I can help with places that are horribly dangerous, but it's a matter of opinion as to what is the most dangerous. Earlier this year I was part of a mission sent by the JCWI to assist refugees. We went to Calais and to Paris. Armed escorts accompanied us every step of the way.
Go to the Stalingrad Metro stop (Northeastern Paris). When you come out turn right and head Northeast to the Avenue de Flandre. Proceed up the Avenue a few blocks and turn left on to any side street. There you will find a somewhat post-apocalyptic venue where migrants have created a camp site. It's bloody dangerous and borderline foolhardy to stroll around without an escort.
And if that's not adventurous enough, there is an abandoned railway running around the centre of Paris called the 'Petite Ceinture' (i.e., 'little belt'). Portions of the track path have been claimed for ad-hoc, makeshift migrant camps. These are essentially lawless.
To try it, you can pick up the tracks near the Gare d'Orsay (or really anywhere along the track path). Walk along the track path towards the Southeastern part of Paris. You'll find tents and mattresses and what-not strewn about and you'll be well satisfied that you have experienced urban danger in Paris. Don't even think about it at night.
(The Guardian, fair use)
All of this is time sensitive because the citizens are really angry and the city is taking steps to fix things. So go now. And as for police statistics? LOL! These places are 'unregulated'.
If you're just looking for medium spooky scary, try the Catacombs with an unofficial night tour guide.
Jonathan Reez asks "Is it okay to visit that migrant camp if not carrying any valuables?"
Unless you have a sign in about 12 languages that you are not carrying valuables, I wouldn't suggest it. Your best strategy is to wait until you spot a police patrol on foot and ask if you can join them. Or stay close behind them without permission, but then expect a sharp challenge. Are you a trafficker? A pimp? Dealing drugs? Looking for children to kidnap? A serial killer? What are you doing there? You don't belong! These questions would by posed to YOU, the visitor, rather than to the inhabitants. The police would be upset because you are in an unregulated place and they will have to waste time escorting you to safety.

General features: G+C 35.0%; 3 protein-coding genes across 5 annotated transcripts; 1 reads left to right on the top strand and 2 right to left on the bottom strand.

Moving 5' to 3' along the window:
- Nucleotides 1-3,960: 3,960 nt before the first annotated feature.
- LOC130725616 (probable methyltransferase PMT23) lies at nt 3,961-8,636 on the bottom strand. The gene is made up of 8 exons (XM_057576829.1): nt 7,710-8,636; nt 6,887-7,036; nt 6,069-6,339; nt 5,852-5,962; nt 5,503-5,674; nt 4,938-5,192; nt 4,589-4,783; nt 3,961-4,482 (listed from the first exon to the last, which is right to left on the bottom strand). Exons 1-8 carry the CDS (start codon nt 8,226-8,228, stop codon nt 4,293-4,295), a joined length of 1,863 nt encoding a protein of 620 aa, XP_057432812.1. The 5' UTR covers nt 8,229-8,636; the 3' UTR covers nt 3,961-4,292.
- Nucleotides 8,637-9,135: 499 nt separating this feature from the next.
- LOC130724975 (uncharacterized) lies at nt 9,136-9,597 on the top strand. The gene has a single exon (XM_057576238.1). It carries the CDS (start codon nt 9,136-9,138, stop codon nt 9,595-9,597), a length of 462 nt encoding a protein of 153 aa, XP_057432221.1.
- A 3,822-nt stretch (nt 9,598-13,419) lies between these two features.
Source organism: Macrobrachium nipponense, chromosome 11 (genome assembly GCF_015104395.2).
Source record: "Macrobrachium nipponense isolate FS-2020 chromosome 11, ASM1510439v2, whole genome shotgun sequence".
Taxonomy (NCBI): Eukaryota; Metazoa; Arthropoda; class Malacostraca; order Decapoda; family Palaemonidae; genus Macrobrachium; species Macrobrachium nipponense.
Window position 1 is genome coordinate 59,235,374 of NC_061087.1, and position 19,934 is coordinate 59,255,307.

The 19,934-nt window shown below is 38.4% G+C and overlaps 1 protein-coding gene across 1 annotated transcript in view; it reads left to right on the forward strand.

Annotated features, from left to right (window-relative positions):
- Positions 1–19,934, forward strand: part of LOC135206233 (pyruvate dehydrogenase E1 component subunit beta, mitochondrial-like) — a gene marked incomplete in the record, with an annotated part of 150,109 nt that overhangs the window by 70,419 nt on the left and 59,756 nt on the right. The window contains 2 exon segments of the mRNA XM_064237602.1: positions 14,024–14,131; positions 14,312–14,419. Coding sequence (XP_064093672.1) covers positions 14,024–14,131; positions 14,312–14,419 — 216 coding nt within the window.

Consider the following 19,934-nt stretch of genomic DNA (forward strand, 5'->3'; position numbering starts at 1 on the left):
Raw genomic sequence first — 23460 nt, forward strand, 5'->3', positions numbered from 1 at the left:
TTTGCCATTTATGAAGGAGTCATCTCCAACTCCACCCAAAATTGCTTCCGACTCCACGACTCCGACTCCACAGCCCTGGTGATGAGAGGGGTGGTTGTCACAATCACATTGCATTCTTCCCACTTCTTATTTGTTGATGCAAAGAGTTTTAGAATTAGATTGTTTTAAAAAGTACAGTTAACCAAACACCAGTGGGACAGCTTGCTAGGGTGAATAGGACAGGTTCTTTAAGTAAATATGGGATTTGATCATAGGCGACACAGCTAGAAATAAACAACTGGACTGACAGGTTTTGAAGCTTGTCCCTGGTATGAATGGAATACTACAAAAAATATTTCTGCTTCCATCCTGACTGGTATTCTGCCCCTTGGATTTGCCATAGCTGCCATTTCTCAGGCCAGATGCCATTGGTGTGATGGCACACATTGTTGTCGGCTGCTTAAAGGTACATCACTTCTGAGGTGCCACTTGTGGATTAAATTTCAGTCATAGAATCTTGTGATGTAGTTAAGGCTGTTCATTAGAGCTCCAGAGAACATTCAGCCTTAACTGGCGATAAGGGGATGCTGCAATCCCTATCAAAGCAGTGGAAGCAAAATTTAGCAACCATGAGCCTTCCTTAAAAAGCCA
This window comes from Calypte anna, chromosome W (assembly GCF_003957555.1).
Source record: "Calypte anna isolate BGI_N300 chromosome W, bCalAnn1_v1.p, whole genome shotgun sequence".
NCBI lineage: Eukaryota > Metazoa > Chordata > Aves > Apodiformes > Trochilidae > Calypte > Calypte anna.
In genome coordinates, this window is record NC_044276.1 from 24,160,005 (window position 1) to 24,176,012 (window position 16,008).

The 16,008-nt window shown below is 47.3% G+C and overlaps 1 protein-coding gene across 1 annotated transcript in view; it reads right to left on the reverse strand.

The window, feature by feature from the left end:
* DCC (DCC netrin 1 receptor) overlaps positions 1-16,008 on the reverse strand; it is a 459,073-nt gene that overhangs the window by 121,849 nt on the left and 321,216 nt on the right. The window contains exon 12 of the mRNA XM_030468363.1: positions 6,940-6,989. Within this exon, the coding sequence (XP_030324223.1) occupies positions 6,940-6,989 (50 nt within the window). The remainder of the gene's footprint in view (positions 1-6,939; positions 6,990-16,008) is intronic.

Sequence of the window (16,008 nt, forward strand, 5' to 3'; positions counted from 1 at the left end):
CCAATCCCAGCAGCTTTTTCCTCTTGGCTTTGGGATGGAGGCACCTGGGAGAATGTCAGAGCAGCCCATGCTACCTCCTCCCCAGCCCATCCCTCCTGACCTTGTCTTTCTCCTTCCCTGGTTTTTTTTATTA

Sumydra comments: "-1 for stereotype (migrants -> crime) without any data to back it up"
Interestingly, there has been no mention of 'migrant crime' at all in this answer, even through all of its various edits. The answer addresses 'danger'. Let's turn to an earlier definition put forth on this site where the topic was Russia...
Having said that, if your definition of 'dangerous' includes feeling
unsafe, or being physically intimidated, or any other source of
discomfort brought on by the locals, then these things could lead to a
feeling of being threatened. At the very least the discomfort brought
on by a perceived threat will spoil your mood, and possibly lead to
the conclusion that it's dangerous. This can happen without any crime
being committed, such as a direct physical assault. Physical
intimidation is also not a crime, but leads to the same feeling of
threat and being unsafe.
Source: Safety - Visiting Russia...
This passage is saying that 'danger' is often a state where the person feels the absence of safety. "Crime" and "criminality" can, and often have nothing to do with it. Also, there is nothing in this answer that stereotypes a particular ethnic group. These notions were introduced by commenters, most likely as a misconceived display of piety. It's my experience that the areas mentioned in this answer represent hundreds of groups, including born and bred Frenchmen.
And for those who think such things matter or perceive an insult or otherwise think I am throwing shade, note that I am an Islamic طالب علم
under the tutelage of a Sunni scholar.
Media links helping to define 'dangerous'
Most credible reports inform us that these incidents were sparked by yobbos out on a wilding rather than the migrants themselves.
Update 29 Oct 2016
Related to the closure of the migrant camps in Calais, some news sources are reporting that the Paris migrant camps have expanded to include the 10th Arrondissement. The 10th was not very safe to begin with because of the Gare du Nord and Gare de l' Est. Accordingly, heightened situational awareness is advisable whilst in the 10th (in addition to the previously mentioned 19th).